Nancy Cooke on Human Systems Engineering
20 Jul 2020
Addressing human factors in product and system design goes beyond basic functionality and convenience. Nancy Cooke explains how anticipating human behavior and motivation, as well as AI abilities and limitations, should be at the core of decision making behind city planning, product engineering, and the creation of effective models for education and law enforcement.
Hosted by Jeff Kavanaugh, VP and Head of the Infosys Knowledge Institute.
“Humans should have different roles and responsibilities than the robots and the AI. Humans should do what humans do best and the AI and the robots do what the AI robots do best or things that we don't want to do, like dull, dirty, dangerous things.” Nancy Cooke
Nancy Cooke, you direct Arizona State University's Center for Human, AI and Robot Teaming. What is it about this that you find especially appealing and important for times like this?
Jeff introduces Nancy
Nancy, that's a pretty awesome list of technology and computer related responsibilities and expertise. What inspired you to pursue this academic path?
Cybersecurity often is at that base level within companies compared to the national security implications or something where people's lives are at risk. What are some of the considerations that you think about to design into these systems?
How do you think about designing for these people though, because you only know of the ones in front of you today. What about the ones for the future or the ones who may not look or think like you do?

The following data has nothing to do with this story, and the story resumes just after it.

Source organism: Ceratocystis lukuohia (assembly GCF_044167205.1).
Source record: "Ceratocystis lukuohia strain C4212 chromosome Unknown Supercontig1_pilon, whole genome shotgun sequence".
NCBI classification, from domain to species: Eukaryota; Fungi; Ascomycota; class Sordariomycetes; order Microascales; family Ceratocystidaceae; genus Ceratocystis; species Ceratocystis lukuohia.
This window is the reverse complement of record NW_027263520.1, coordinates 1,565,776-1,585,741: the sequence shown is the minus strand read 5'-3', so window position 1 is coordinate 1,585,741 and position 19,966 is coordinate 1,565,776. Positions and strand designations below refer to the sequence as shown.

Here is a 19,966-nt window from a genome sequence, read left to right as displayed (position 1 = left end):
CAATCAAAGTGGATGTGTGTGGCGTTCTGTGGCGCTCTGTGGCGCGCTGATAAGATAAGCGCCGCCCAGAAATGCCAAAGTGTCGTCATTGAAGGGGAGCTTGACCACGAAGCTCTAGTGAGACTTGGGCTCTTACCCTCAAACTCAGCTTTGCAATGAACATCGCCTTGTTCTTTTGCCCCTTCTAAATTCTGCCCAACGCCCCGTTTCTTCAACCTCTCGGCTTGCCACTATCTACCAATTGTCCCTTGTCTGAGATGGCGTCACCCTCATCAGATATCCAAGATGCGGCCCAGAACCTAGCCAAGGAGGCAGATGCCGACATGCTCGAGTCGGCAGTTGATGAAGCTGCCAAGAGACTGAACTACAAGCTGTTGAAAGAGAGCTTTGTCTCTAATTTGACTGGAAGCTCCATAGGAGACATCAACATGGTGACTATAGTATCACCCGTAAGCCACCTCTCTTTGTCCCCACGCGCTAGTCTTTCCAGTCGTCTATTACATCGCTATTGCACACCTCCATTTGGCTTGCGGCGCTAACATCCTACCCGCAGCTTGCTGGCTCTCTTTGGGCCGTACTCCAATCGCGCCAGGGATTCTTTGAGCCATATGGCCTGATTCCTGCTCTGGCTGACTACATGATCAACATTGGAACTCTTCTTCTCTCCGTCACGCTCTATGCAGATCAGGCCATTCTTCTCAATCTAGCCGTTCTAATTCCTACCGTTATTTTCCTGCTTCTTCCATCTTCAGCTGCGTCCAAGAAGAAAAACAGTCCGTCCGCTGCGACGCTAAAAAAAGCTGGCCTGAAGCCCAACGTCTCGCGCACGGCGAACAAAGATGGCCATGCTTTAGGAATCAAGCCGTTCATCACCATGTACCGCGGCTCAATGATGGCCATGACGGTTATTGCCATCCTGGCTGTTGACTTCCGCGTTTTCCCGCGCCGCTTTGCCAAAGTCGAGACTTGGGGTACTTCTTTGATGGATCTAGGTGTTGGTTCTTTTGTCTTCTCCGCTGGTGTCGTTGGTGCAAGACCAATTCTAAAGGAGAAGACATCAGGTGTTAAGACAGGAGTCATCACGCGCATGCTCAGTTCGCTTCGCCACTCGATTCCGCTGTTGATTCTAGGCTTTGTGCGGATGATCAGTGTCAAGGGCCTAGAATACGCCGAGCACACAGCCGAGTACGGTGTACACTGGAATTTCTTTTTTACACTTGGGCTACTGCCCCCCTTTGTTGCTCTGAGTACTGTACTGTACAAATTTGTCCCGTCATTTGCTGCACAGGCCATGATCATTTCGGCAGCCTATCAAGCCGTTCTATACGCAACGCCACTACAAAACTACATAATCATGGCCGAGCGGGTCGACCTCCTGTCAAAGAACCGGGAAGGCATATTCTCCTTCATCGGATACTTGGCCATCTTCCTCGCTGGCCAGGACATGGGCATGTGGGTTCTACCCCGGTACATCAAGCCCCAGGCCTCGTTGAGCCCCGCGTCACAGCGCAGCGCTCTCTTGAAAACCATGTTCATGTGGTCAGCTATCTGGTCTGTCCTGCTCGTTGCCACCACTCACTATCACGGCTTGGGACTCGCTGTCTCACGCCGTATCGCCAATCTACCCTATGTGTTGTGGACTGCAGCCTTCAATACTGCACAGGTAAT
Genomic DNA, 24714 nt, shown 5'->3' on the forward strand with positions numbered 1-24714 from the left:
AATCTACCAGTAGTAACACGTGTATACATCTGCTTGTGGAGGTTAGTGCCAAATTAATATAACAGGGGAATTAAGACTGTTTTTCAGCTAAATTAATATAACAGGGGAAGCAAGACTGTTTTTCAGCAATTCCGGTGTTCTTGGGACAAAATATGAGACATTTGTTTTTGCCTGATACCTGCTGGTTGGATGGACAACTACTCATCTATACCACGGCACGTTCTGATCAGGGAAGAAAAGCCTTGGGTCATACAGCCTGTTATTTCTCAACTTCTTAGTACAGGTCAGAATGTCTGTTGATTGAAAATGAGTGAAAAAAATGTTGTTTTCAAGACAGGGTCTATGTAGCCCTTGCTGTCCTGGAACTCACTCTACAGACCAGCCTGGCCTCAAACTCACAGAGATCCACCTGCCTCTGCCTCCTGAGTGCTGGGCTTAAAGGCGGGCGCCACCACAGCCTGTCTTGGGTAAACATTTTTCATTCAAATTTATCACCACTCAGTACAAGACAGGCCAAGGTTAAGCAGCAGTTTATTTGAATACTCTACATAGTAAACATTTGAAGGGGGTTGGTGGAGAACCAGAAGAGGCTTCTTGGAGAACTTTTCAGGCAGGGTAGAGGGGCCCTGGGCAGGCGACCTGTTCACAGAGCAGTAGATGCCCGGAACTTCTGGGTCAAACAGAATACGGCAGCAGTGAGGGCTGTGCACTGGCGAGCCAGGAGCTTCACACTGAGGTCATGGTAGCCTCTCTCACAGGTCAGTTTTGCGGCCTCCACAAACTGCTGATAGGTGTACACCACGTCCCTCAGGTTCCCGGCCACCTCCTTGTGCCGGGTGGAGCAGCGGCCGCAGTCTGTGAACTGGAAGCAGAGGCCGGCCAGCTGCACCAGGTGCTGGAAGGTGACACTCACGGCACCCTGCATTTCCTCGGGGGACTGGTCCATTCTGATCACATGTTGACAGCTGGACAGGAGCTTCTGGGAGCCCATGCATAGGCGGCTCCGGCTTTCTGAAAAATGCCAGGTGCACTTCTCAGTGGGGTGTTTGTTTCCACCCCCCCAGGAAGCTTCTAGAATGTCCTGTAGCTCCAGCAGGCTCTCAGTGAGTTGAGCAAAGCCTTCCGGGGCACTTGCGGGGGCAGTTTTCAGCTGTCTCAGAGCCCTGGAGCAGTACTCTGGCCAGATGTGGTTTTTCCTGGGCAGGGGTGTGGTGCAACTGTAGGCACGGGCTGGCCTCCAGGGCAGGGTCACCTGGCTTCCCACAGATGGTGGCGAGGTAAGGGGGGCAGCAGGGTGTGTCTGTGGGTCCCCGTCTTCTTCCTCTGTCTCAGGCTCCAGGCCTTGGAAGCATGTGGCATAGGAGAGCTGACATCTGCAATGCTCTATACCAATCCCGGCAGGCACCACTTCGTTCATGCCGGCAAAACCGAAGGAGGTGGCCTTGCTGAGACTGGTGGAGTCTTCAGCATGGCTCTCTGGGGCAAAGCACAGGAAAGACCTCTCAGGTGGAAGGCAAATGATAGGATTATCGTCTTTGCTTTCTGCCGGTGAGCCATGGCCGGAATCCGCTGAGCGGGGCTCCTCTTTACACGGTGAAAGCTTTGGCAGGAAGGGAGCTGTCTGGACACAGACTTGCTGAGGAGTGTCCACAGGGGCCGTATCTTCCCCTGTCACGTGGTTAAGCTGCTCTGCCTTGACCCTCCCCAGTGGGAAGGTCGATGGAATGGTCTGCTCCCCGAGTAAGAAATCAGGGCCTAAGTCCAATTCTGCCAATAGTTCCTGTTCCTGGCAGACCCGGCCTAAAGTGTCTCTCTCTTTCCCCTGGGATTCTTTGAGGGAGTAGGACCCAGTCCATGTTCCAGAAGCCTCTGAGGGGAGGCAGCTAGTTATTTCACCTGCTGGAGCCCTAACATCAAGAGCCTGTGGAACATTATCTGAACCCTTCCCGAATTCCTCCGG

What's new and different and novel about human factors today and what you can do compared to when you began your career?
What is it about systems design that you think about or incorporate into human factors in this whole robot human teaming?
What is it about AI and technology being a teammate of a human, what are some characteristics that can make that come more alive for people?
In your address to the Annual Meeting of Human Factors and Ergonomics Society, you spoke of the grand challenges of sustainability, human health, vulnerability, and the joy of living. Given the situation we face today, can you describe these challenges in more detail?
Where in the adoption of this thinking is the broader world?
What do you see needs to happen so that human factors in this kind of thinking is front and center and adopted in mass?
Given the pandemic and given the implications, both business and health and societal, what role can human factors and this idea of teaming with humans and AI? What role can it play now?
Who are some companies or organizations out there that are getting this right?
Why do companies and organizations still get it wrong even though you've got an ergonomic society, you're getting the word out? What is it that they can do to get it right?
Are there rules of thumb, ratios or heuristics that you've seen applied as you advise companies out there?
What are some human factors or organism characteristics that can be applied to or using human factors as maybe you can apply it from nature to an organization or company?
What are some specific technologies that you're excited about that can help advance the cause of human factors engineering?
You once spoke of an inspirational trip to Medellín. For a city that was once the murder capital of the world, what lessons did that trip teach you about societal transformation?
If you have some young person who is looking to go in this as a career, what are some guidance or some recommendations or counsel you might be able to provide them if they think about this as a career, or maybe doing some of these things and incorporate them into their profession, whatever they do?
What's been your most interesting experience and learning from that?